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‘I Know MI Numbers’ to improve Michigan’s future

Since its founding, Michigan State University Extension has, in all areas of endeavor, led Michigan residents forward by improving their lives. Today, Michigan residents face crucial issues that affect their quality of life including rising levels of obesity, low achievement in science literacy, threats to water quality, children unprepared for school, and cities and townships facing bankruptcy in a tenuous economic recovery.

 MSUE’s “I Know MI Numbers” (pronounced “I know my numbers”) initiative will inspire residents to be active participants in understanding the “numbers” that translate into healthier living, productive and sustainable agriculture, a cleaner environment, educational achievement and good local government. Our final goal is a state that is thriving and successful.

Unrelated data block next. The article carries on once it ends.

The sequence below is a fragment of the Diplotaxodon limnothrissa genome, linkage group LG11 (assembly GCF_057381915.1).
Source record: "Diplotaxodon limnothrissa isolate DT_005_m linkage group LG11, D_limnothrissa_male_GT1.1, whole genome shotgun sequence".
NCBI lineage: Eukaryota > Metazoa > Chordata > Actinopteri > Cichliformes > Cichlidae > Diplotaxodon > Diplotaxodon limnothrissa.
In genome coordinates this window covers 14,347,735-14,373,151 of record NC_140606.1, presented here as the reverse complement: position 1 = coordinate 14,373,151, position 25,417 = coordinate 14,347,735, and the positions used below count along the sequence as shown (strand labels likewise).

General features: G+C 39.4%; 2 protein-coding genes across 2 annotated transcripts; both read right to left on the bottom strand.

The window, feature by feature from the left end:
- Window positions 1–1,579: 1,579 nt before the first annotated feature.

We’ll execute five programs over the next six to nine months through the “I Know MI Numbers” initiative. The programs relate to areas highlighted as priorities in Gov. Rick Snyder’s dashboard, which measures Michigan’s performance relative to other states and relative to our past in order to be able to measure improvements. This idea of keeping track by numbers is familiar to us in Extension as we continuously seek to measure the impact of our work in numbers and in stories. By focusing on five key areas in an intense effort, we intend to make a difference, demonstrating that we take the dashboard seriously, we take our mission seriously in helping Michigan to improve, and we hold ourselves accountable.

 As you all know, this is not the only work we’ll be doing over the next six months. Rather, these projects help to draw attention to the impact and relevance of our programs. We will feature other work that is underway, such as our work in community food systems, that will be showing impacts over a longer time horizon. The projects we’re featuring now are ones that help us to show our ability to respond and achieve impacts in a short time.